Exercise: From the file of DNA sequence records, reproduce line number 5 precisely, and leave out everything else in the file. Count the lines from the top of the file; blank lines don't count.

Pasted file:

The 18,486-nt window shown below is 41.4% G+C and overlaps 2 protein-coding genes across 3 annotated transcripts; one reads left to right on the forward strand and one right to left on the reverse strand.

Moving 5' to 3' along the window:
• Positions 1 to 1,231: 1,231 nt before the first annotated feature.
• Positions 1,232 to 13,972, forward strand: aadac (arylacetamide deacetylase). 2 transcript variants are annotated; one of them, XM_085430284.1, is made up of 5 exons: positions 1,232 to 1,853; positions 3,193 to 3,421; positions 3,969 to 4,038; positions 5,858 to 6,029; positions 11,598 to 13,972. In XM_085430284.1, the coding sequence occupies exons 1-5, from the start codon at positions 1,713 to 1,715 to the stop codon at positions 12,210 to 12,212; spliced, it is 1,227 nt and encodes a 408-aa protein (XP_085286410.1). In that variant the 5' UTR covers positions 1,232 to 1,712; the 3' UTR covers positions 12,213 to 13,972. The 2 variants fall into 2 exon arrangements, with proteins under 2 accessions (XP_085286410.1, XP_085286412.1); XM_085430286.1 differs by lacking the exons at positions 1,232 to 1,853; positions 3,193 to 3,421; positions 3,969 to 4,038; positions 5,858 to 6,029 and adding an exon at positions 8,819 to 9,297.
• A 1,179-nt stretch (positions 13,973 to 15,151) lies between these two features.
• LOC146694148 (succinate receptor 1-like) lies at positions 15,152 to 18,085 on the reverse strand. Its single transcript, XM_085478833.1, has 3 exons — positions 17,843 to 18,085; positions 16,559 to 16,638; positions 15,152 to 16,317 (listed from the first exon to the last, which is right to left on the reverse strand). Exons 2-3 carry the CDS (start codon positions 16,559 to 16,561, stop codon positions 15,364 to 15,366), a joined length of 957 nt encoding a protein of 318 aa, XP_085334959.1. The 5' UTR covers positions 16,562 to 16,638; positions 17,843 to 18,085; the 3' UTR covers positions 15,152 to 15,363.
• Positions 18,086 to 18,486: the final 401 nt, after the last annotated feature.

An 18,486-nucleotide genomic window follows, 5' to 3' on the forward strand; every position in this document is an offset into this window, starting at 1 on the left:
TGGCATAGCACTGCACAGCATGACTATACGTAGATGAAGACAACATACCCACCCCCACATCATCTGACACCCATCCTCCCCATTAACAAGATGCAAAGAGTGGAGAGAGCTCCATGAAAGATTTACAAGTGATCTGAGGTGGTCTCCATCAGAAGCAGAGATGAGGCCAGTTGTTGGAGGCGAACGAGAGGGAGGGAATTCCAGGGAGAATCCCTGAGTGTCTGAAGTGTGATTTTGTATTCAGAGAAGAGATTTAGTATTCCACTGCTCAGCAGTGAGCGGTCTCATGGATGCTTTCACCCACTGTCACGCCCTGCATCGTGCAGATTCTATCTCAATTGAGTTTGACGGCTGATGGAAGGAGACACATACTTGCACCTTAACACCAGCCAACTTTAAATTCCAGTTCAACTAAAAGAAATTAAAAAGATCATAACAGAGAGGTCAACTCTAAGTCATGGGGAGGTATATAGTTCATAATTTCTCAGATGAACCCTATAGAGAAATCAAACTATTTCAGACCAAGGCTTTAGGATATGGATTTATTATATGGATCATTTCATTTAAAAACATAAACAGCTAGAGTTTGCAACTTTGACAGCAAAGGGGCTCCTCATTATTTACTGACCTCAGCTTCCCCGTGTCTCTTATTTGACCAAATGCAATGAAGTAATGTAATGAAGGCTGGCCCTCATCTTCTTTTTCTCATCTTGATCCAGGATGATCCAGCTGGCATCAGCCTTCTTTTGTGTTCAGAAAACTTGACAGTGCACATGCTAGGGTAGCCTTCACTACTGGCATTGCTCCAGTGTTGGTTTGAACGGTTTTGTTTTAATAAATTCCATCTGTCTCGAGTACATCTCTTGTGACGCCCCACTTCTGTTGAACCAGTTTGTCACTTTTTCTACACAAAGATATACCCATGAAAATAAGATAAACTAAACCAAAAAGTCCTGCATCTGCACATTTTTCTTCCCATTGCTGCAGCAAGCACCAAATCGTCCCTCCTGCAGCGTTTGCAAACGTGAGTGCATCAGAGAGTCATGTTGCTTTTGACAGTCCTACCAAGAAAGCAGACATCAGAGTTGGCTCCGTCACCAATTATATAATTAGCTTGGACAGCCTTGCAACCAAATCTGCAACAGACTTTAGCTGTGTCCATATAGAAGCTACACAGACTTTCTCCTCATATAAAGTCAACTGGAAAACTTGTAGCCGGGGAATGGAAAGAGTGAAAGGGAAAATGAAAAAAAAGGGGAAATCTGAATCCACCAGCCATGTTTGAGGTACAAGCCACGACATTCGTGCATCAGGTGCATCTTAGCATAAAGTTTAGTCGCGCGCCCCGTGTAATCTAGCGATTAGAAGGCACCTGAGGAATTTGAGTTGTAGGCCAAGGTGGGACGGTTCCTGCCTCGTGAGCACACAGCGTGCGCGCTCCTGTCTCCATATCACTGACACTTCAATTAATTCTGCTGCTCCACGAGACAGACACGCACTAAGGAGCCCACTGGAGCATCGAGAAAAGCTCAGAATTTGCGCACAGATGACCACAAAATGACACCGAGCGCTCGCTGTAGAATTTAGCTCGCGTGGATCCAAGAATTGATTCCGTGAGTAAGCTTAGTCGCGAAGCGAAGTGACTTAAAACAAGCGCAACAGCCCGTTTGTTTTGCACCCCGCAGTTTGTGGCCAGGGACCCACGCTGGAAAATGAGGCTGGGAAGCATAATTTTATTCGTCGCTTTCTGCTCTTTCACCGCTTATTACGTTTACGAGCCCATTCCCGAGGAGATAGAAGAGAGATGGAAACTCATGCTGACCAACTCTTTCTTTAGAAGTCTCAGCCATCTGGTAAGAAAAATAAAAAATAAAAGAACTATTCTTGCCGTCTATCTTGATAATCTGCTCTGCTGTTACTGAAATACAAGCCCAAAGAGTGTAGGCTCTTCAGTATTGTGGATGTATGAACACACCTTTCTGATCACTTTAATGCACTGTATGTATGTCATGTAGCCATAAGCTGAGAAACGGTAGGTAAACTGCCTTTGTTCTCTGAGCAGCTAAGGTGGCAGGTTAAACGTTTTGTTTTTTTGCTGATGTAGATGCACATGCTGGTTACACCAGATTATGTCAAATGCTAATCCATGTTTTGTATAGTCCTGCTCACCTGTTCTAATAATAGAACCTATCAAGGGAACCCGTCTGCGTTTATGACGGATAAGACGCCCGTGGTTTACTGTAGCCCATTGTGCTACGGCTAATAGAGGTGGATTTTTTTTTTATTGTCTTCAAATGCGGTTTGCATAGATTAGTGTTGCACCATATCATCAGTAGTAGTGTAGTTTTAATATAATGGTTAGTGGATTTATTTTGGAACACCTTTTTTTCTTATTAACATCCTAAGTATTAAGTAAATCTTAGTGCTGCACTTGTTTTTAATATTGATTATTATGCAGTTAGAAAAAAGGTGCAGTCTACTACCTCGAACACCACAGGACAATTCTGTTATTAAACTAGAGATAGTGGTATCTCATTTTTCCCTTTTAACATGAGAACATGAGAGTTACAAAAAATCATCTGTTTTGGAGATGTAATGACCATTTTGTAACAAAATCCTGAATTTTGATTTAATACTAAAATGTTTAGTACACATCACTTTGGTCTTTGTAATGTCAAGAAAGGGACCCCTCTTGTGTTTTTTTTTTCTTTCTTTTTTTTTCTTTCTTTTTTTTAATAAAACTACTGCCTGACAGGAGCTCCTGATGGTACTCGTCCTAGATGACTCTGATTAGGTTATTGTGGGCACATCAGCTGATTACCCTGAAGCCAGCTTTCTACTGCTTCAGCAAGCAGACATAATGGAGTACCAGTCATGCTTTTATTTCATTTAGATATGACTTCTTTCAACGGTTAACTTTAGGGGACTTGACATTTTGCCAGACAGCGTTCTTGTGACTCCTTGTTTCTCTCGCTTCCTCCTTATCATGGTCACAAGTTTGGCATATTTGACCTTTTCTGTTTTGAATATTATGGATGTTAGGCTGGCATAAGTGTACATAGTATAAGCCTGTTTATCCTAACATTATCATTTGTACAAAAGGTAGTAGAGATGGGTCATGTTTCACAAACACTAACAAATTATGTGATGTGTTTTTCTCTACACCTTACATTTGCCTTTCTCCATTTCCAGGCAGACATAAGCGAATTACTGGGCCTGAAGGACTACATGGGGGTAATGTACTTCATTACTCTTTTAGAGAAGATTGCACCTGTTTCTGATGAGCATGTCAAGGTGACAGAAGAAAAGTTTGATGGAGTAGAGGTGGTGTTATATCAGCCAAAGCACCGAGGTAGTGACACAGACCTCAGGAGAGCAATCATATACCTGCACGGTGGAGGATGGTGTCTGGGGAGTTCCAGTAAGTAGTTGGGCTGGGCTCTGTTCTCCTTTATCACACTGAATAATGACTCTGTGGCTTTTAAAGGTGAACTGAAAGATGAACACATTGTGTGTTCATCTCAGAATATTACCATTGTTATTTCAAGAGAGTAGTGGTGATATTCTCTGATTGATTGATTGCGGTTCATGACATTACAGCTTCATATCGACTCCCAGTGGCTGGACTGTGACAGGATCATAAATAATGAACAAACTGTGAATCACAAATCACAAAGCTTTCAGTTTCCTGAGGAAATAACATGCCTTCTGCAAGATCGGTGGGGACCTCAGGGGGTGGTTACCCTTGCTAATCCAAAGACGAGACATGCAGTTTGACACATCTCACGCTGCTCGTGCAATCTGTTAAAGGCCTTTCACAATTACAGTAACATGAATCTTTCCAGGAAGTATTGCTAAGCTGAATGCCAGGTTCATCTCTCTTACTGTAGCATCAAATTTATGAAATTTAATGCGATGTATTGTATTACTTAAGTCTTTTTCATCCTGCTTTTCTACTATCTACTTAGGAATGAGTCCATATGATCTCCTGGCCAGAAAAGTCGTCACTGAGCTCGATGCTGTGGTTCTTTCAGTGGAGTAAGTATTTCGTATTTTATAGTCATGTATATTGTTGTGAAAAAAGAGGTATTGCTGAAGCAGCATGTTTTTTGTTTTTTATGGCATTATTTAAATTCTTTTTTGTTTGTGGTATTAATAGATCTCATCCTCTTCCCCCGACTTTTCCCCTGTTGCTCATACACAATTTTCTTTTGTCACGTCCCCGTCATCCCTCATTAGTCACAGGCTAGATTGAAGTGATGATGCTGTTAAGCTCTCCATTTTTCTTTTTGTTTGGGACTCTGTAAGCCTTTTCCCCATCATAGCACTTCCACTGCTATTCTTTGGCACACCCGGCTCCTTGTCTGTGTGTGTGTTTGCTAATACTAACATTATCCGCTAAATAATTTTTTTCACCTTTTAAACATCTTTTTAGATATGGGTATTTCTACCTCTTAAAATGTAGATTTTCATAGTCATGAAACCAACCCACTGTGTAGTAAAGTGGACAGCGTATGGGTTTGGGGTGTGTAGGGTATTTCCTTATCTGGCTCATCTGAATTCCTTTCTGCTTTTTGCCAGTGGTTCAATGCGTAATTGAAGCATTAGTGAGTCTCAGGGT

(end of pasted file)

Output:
• A 1,179-nt stretch (positions 13,973 to 15,151) lies between these two features.